Macron, Le Pen in pole position for presidential debate

To channel such discontent away from the populist right of Le Pen, Emmanuel Macron founded a new political party, En Marche! which has emerged as the real contender of Marine Le Pen.

But she was also accused from the right of not being tough enough on France's membership of the EU.

His proposition to trigger the EU's Article 50 to start exit talks as soon as he would be elected proved too radical for Le Pen.
The National Front leader told Asselineau he was proposing "a brutal exit".

The first round of presidential election in France is scheduled for April 23, while the run-off vote is slated for May 7.

Longer term, however, a Macron victory could be negative for the French bond markets because at present his policies are unclear and seem set to do little to address two major economic concerns - France's high debt-to- GDP ratio and high current account deficit.

Le Pen's odds have not changed in a scenario where she is pitted against Francois Fillon, a conservative from The Republicans party, in the second-round voting.

The presence of the six minor candidates - all polling well under five percent - added a strong anti-capitalist element to the debate, as well as vivid anti-EU sentiment.

The others are Jacques Cheminade, who rails against the "domination" of global finance; the New Anti-Capitalist Party's Philippe Poutou; Nathalie Arthaud of the Workers Party; Francois Asselineau, who wants to quit the euro and North Atlantic Treaty Organisation; and Jean Lassalle, a self-styled "farmer-politician" without political affiliation.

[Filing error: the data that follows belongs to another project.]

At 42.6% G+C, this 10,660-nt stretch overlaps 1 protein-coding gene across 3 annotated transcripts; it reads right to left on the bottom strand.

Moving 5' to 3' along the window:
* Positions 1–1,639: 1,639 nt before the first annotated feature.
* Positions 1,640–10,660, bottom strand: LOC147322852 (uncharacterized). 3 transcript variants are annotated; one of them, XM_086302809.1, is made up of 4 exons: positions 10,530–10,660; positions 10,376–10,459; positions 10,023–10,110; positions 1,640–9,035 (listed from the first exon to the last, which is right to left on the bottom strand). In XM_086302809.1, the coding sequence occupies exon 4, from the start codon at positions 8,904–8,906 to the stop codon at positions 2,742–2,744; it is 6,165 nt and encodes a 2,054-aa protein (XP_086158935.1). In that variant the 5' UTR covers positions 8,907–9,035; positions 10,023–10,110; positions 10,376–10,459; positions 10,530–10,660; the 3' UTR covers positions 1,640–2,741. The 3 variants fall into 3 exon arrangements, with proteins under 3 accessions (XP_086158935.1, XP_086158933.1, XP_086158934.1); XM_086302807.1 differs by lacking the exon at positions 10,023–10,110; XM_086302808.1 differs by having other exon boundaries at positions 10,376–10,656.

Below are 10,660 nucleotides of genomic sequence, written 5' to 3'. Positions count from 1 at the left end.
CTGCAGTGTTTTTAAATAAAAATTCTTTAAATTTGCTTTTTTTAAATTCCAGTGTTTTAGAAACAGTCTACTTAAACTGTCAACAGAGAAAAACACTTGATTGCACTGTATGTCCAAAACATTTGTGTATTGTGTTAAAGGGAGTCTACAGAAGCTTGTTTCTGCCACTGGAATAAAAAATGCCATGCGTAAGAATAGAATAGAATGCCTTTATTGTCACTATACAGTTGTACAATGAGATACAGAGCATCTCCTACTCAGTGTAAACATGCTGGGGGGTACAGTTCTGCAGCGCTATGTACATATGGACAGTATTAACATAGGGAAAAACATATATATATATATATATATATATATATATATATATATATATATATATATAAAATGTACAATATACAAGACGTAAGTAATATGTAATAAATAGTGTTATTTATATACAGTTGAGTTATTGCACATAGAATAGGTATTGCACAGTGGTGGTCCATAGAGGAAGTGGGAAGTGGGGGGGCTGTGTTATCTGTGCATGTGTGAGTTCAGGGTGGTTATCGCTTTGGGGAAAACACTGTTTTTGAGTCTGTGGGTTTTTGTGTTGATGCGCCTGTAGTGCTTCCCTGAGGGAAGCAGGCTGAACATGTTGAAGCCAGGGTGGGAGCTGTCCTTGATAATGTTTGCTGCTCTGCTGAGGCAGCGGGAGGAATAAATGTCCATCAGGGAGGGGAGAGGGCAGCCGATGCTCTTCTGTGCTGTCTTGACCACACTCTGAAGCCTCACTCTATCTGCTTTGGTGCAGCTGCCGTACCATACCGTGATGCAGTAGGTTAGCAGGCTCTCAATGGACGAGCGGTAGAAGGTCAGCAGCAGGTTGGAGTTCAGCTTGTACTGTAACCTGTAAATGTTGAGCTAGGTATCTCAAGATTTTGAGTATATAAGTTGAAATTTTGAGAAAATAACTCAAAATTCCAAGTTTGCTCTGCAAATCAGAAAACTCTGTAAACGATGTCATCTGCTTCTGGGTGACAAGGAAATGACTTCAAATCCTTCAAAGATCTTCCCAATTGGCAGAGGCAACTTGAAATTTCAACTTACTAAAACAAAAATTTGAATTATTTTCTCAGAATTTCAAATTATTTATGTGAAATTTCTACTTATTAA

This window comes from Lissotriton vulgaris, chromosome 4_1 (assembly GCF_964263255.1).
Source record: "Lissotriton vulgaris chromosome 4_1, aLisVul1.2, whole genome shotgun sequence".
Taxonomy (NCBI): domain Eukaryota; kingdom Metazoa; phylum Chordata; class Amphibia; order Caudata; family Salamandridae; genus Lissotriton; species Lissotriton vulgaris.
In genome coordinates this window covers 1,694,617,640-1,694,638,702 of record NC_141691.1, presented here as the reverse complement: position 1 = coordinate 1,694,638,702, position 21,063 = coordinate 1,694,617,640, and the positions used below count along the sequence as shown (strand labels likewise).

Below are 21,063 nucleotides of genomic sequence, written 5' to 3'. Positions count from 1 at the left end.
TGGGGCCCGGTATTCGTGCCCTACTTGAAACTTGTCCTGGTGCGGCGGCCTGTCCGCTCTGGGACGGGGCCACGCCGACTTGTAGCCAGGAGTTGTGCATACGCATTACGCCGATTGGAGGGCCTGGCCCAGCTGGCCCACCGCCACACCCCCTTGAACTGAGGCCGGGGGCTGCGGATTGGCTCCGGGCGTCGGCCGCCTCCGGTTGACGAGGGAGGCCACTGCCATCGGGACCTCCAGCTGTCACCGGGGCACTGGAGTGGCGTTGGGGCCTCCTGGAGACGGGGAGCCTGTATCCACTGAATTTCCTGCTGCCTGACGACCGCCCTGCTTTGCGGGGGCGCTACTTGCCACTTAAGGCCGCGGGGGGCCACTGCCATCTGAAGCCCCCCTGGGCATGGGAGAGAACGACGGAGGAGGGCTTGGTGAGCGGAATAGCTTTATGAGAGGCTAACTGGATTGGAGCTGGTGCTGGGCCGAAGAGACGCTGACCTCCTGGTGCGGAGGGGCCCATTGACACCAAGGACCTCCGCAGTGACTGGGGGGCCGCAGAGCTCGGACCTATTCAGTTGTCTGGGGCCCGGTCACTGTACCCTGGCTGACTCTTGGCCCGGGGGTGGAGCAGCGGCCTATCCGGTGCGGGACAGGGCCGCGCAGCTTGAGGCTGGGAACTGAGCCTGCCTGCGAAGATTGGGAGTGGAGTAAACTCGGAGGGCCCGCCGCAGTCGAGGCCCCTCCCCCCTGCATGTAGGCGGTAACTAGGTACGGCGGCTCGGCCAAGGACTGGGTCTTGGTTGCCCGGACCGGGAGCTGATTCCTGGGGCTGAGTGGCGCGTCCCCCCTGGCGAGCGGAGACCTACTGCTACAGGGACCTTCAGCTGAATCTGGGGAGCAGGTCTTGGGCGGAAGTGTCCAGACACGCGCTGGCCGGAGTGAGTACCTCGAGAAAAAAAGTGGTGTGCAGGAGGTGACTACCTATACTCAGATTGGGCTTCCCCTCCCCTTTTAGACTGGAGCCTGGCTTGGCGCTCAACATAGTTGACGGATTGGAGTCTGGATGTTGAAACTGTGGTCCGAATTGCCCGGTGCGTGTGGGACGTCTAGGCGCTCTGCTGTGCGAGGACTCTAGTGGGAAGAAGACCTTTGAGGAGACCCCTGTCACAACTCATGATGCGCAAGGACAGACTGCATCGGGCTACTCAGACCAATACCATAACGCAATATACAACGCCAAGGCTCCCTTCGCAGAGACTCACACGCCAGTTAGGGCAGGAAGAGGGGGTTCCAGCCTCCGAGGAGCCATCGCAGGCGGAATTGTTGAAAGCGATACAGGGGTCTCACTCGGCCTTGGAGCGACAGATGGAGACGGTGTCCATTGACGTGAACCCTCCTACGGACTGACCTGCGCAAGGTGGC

Some of it was diverting, some of it was deadly serious.

"François Fillon - the more one digs, the more it smells of corruption, trickery". Those two are Francois Fillon and Emmanuel Macron.

Everyone else - from Marine Le Pen to the uber-Gaullist Nicolas Dupont Aignan to the firebrand of the left Jean-Luc Melenchon (as brilliant as ever on stage) - wants the rules of Europe and the economy totally rewritten. It is a fight for the chance - in round two - to stand up for the existing order against the anti-system.

The two politicians, who most polls say will face each other in the May 7 runoff for the presidency, clashed too over ways of protecting French markets within the European Union, with Le Pen arguing in favor of imposing a border tax on imports - a move which Macron said would cause French farm exports to be barred from foreign markets.

Mr Fillon was the frontrunner in the campaign until he was hit by the "fake jobs" scandal and placed under formal investigation.

"It's unacceptable that people come from Romania, Poland or Spain and don't pay socil charges when our craftsmen, our independent workers pay them", he said.

PARIS (AP) — French conservative candidate Francois Fillon is denouncing what he calls the Socialist government's "manipulations" that he says are created to eliminate him from the presidential race.

  • Leroy Wright